The third time’s a charm for a group of Pellissippi State Community College students, who will travel to Scotland this summer to perform in the world’s largest arts festival.
The group, led by Theatre Arts Professor Charles Miller, was scheduled to perform at the Edinburgh Festival Fringe in 2020 and 2021, but had their plans upended by the global COVID-19 pandemic.
Now that the Tennessee Consortium for International Studies has resumed its study abroad programs, the students will preview what they will be performing in Scotland on Pellissippi State’s Hardin Valley Campus this week.
“Three by Nigro” — three never-before-seen short plays by acclaimed playwright Don Nigro – will be performed at 7:30 p.m. Friday and Saturday, April 15 and 16, in the Goins Building Auditorium. Admission is free, though donations to the college’s Theatre Arts program will be accepted.
“This preview will give us an opportunity to practice and get some feedback ahead of the festival,” said Miller, who is directing “Three by Nigro” as a world premiere in Edinburgh.
“Three by Nigro” runs just under an hour, with festival acts allotted 70 minutes to set up, perform and break down, which necessitates having minimal sets. The three plays include “Sappho at the Edge of the Abyss,” “The Little White Duck” and “Popcorn at the Odessa.”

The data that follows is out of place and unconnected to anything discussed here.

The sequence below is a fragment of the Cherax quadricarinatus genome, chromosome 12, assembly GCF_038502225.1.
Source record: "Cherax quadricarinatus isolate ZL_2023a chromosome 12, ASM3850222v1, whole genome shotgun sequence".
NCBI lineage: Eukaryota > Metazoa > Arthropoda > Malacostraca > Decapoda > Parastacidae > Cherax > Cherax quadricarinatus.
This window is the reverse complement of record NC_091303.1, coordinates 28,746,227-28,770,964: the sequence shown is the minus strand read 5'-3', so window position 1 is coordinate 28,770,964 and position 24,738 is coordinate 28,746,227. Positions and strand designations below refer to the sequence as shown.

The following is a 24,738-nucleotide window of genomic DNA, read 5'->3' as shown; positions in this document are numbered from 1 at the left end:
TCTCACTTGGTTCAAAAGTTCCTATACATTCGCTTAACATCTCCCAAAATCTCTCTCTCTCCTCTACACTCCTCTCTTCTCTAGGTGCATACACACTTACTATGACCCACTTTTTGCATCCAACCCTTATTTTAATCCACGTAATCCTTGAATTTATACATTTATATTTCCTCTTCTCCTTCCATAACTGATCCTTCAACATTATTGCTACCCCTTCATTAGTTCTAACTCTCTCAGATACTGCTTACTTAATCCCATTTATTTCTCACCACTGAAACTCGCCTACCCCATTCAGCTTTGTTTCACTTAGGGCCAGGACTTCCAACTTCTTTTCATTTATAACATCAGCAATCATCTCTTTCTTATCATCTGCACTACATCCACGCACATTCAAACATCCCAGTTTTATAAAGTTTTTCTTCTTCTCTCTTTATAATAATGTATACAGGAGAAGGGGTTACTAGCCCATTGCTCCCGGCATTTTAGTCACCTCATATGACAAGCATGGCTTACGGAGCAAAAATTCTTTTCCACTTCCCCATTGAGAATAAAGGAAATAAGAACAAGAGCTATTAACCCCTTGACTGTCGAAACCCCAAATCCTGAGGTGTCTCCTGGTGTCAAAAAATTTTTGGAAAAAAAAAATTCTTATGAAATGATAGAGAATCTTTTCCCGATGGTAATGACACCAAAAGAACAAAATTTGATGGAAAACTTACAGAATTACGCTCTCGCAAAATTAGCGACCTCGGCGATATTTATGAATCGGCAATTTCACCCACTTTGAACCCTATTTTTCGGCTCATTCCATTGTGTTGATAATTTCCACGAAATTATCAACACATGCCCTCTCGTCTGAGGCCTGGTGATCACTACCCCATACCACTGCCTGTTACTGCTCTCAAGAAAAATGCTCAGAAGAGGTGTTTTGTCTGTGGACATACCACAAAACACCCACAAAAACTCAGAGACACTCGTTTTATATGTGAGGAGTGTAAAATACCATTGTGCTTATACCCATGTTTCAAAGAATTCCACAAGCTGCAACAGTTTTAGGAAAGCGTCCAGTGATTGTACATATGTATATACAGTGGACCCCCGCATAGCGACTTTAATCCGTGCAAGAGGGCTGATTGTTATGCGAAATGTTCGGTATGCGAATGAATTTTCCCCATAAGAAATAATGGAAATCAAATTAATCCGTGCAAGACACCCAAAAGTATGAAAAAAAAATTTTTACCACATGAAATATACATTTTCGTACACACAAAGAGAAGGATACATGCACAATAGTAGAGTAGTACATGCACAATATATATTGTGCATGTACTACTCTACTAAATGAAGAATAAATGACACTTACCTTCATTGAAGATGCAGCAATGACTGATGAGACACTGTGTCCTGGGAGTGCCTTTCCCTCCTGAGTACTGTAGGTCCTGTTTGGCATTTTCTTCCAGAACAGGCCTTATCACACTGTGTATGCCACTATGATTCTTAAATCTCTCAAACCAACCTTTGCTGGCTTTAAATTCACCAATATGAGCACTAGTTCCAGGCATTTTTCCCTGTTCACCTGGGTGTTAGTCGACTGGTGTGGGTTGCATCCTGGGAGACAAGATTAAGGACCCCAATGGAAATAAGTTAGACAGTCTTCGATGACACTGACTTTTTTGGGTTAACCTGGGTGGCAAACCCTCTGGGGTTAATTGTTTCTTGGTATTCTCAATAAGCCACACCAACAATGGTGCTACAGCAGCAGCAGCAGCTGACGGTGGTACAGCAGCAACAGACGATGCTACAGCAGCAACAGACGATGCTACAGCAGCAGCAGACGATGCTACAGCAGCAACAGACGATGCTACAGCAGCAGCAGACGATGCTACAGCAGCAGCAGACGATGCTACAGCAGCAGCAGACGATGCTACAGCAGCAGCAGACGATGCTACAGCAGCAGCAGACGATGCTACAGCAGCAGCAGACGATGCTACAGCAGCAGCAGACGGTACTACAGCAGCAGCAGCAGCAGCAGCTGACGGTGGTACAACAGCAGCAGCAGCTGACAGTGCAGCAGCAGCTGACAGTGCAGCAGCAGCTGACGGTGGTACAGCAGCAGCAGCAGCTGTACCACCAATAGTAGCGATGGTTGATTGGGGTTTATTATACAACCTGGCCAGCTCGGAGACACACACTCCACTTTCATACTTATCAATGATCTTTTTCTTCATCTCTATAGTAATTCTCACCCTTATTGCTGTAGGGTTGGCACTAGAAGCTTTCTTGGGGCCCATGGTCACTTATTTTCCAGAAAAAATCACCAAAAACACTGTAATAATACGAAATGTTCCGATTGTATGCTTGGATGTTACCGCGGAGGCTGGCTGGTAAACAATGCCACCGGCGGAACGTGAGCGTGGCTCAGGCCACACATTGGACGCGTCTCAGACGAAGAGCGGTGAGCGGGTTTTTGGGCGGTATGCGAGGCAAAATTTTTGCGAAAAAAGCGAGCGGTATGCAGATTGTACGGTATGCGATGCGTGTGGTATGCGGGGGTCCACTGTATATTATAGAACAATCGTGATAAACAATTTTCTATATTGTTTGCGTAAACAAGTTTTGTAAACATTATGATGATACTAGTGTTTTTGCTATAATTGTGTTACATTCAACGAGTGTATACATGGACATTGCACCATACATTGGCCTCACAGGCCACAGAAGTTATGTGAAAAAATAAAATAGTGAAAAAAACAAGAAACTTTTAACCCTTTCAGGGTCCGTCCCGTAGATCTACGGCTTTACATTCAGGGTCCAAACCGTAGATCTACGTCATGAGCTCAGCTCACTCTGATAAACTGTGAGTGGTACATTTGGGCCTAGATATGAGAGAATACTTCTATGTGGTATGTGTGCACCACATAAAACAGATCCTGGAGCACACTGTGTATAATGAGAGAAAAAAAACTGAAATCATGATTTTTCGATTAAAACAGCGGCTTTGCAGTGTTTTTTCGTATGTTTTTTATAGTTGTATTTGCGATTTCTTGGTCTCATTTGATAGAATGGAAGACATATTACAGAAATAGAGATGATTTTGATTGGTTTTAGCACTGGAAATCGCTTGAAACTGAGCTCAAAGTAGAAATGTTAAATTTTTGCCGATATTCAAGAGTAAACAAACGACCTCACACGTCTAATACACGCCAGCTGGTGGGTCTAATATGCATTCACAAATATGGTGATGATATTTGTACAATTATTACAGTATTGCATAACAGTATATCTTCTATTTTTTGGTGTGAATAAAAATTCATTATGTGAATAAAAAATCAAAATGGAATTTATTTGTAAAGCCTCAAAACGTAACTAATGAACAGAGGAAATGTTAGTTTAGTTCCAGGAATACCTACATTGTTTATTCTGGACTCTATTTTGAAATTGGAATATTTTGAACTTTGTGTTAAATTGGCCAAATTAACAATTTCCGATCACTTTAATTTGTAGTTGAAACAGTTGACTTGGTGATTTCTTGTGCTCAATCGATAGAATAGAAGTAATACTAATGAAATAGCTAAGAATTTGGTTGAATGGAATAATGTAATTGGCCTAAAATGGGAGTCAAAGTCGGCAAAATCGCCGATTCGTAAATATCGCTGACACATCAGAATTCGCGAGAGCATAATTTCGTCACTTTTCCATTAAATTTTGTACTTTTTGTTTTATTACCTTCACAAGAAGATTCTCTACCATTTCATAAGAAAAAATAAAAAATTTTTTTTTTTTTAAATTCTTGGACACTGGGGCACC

“There will be probably 50 other shows being performed at the same time at the festival, but Nigro is a very well-known playwright,” Miller said, adding that the 10 Pellissippi State students are not only acting and running tech for the plays, but also will be responsible for “hustling tickets,” dressed in costume and handing out fliers in an effort to get festivalgoers in the door to see the show.
Edinburgh Festival Fringe includes more than 1,000 acts giving 50,000 performances over a 3 ½-week period in August, Miller noted. The festival, commonly known as the Fringe, bills itself as “an explosion of creative energy from around the globe” including “theatre, comedy, dance, physical theatre, circus, cabaret, children’s shows, musicals, opera, music, spoken word, exhibitions and events.”
“Edinburgh is about the size of Knoxville, so picture every available space from UT to Old City converted to theatres,” Miller said. “Bars, church basements, empty storefronts, street corners – there are literally hundreds of venues with performances going on from 9 in the morning until past midnight.”
The Pellissippi State group will give one performance a day from Aug. 8 through Aug. 15 at the Lime Theatre in the Greenside venue. When the students are not performing, they are required to see other performances to receive academic credit for the study abroad program.
Students participating include Catherine Blevins, Breck Fulmer, Hannah Fournier, Madeleine Trout, Michael Spurgeon, Caden Elliot, Ethan Turbyfill, D.J. Washington, John Samuel McCrary and Nick Grady. Sound and set design is by Professor Claude Hardy.
“Three by Nigro” is part of The Arts at Pellissippi State, which includes visual arts exhibits as well as theatre and music performances. The series highlights the talents of Pellissippi State students and faculty and provides venues for other artists and musicians to bring their works to East Tennessee.
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